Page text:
photo by Stratos Kalafatis 


«A barren rock, such  fragile, such human protection, will always be sufficient to isolate me…»
Jean Grenier, The Islands 

My ties with the ‘island of love’, or ‘of the devil’ (as the media call it) are blood ties – no ties could be stronger: it is the island of my origin and, most of all, the island of my childhood summers. And thus my knowledge and my feelings give me some right to speak.

So, Mykonos is feminine in gender, and  deceitful;  an innocent villager, a joker, derisive, utterly poor; she likes festivals and dancing, singing and wine. Her people love the sea, respect death, remember the dead, they call each other by nicknames. Their speech, very individual, has the rhythms of song, originating from Crete. Memories of Venice and of the Turkish Occupation are still preserved in her dialect; in her few great mansions, you find porcelain from the Crimea; in a few places they remember grandfathers who emigrated to America, everywhere they remember fathers who moved, poverty-stricken to Athens, became builders and built whole neighbourhoods.

Until the coming of political change in 1974, Mykonos floated, itself unchanged in time, its  country-houses without electricity, half its beaches still untrodden (some until 1980), its farmers and fishermen living as their grandfathers and great-grandfathers had, as their self-governing forebears in the 18th century in the Commune of Mykoniots. That Mykonos, so close, was identical with the Sicily of Pirandello in the ‘Kaos’ of the Taviani brothers; identical with the Chios of Dimos Avdeliodis in ‘Tree we Wounded’: that’s how we swam. That’s what people were like. That’s why I weep when I see those films.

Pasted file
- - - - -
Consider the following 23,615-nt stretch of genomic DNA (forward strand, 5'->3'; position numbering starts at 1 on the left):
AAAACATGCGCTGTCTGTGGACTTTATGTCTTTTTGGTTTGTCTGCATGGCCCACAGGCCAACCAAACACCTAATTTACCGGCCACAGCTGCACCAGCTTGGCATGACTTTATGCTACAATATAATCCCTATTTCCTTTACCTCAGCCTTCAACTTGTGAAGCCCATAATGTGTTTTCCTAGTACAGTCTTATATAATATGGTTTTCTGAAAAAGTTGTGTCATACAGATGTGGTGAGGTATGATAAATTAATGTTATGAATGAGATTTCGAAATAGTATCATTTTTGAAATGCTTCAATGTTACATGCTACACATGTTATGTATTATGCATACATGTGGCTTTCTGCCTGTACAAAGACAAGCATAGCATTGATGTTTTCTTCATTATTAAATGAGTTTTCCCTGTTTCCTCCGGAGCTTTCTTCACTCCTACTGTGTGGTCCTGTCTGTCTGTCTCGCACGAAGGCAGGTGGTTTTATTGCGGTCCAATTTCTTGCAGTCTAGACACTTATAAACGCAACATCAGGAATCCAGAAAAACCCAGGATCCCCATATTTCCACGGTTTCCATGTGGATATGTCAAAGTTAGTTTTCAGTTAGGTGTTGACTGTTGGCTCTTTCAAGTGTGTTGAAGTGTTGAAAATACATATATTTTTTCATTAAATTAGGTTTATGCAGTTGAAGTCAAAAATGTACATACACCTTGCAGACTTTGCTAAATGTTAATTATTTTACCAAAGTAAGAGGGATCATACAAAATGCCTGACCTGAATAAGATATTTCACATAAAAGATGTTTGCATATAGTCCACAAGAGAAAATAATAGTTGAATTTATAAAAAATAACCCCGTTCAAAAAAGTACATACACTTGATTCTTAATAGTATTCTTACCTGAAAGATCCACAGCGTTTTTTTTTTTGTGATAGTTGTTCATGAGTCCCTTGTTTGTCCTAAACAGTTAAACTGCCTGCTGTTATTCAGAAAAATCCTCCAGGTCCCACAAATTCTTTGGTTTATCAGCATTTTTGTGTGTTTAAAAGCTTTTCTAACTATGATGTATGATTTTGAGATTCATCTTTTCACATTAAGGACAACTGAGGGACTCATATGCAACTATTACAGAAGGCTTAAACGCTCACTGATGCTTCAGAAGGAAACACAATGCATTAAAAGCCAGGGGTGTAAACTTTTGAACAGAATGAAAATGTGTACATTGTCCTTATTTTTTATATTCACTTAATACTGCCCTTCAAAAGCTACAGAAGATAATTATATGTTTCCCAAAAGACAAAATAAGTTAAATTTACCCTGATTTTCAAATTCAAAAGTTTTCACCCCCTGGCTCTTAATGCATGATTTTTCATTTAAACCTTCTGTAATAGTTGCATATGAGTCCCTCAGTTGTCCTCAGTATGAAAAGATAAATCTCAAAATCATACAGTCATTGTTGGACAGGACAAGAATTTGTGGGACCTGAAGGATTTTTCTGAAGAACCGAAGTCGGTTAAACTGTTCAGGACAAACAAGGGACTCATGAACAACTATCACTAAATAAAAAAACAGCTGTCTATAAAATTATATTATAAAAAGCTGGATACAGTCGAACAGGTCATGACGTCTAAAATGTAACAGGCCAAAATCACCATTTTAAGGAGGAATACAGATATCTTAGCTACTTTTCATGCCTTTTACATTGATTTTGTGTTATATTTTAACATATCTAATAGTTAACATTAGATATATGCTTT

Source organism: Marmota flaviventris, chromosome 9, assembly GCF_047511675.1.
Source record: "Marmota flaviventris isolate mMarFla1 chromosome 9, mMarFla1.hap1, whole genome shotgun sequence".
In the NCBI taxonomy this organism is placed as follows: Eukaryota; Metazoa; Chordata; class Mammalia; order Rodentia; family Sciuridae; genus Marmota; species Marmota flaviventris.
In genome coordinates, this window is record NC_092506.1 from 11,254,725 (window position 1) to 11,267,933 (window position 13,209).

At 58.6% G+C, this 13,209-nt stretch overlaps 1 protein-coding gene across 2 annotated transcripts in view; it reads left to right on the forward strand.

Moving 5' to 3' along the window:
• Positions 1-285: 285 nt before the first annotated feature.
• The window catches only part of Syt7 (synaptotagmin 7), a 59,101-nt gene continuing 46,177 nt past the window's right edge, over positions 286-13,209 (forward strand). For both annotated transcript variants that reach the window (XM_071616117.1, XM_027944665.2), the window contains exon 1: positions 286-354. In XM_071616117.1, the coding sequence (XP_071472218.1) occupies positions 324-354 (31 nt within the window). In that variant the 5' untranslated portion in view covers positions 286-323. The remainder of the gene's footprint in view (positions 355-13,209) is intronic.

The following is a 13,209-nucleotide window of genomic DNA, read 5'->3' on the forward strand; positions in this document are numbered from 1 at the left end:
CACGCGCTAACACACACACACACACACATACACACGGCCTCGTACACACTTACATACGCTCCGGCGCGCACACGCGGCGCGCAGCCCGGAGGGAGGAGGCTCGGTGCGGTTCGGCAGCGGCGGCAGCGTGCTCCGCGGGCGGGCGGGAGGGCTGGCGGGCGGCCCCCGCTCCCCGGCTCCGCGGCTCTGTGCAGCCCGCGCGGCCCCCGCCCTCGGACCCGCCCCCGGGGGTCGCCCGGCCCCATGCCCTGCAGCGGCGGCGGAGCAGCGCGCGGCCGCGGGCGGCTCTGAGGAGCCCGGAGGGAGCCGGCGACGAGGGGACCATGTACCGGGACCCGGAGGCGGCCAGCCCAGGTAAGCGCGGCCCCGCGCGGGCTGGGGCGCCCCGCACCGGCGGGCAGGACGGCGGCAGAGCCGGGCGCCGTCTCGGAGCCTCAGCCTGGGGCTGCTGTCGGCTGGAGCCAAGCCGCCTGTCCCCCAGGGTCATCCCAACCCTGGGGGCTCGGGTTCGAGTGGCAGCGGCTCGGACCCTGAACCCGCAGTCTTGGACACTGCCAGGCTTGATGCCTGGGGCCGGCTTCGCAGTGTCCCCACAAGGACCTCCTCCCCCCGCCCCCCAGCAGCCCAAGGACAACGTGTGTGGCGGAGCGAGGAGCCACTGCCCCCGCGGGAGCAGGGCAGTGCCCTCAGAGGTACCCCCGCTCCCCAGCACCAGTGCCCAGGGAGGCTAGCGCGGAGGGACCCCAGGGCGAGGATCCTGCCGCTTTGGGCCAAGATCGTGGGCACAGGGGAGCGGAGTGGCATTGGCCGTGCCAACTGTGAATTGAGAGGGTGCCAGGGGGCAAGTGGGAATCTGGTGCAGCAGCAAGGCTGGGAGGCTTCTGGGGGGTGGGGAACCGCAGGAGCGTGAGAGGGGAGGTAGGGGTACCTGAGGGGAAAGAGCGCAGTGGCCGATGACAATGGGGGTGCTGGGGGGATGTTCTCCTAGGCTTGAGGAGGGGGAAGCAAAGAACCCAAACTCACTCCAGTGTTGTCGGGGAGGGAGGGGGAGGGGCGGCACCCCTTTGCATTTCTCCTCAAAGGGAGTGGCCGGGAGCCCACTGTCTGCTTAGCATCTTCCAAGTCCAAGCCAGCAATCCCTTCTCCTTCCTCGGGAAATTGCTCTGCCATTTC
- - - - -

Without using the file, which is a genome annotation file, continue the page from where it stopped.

That dazzling ancient life was unveiled eternally in Aris Konstantinidis “Country-Houses“, where people cooked with cow-dung, they had very little water in the dried-up wells, they had the Dream-Book in the window facing North, and photographs of mustachioed ancestors on the wall. Close by, in Chora, town life always ran its slow course, its sounds, sounds from Egypt, from Smyrna, from  Syros, from the Black Sea, Piraeus, Joliet Illinois. Artists came to the annex of the School of Fine Arts, people of letters scholars, travellers (in the beginning they didn’t call them tourists). In the summer the Mykoniots of the diaspora came sailing in, opened up their basements, let air into the  country-houses, the dispora-children wandering through the white labyrinth that is Chora, they rode donkeys, hunted birds with limed twigs, took the communion of light and dry  wall. Mykonos is all light and wall.

All the islands were like that, as many as I saw until 1980, Paros shining white, Nios utterly dry, the Tinos inland, thrilling pre-tourist Santorini, huge Naxos…

Later, the island made one terrible leap from its Hesodian  plough  into turbo-postmodernism. The island of light and of innocence, of playful flirting, of generous love was turned into a monster of mixed blood, spilling over, devoid of land, devoid of mountain contours, devoid of any horizon, with an unholy airport, tormenting motorways, with helicopters, yachts, with swimming pools, each swallowing up as much water as a big family would use for a whole summer. A cross of Hollywood, Loutsa and Glyfada.  Developing Greece in miniature – shocking, but faithfully drawn.

As the 21st century begins, this Mykonos, always full of light, but most of the dry wall now gone, stands there still, at the centre of the Cycladic Isles, next to her famous sister, sacred Dilos, saleswoman and whore, next to her sister Tinos, Island of Holy Grace, next to Syros, struggling for the tourist trade. She stands there, always feminine, smothered in the concrete and the arrogance of her colonists, heavy, unprotected. After the elegies of the poets, after the prophetic song of her own dark turtle-dove, Melpo Axioti, now came her fate – to hear the nonsense of CNN, to hear her story, not from Camus or Karagatsis, but from every piece of scum who learnt her in two weeks of late nights in Pierro’s Bar. The time has come to call her the island of coke and the devil – that same scum.

All will pass. They will evaporate into the light of the Archipelago, and Mykonos will remain as the many-faceted symbol of ruin, a concentration of the metaphysics of the Aegean, a monument to the Vanity Fair of the beginning of the 21st century.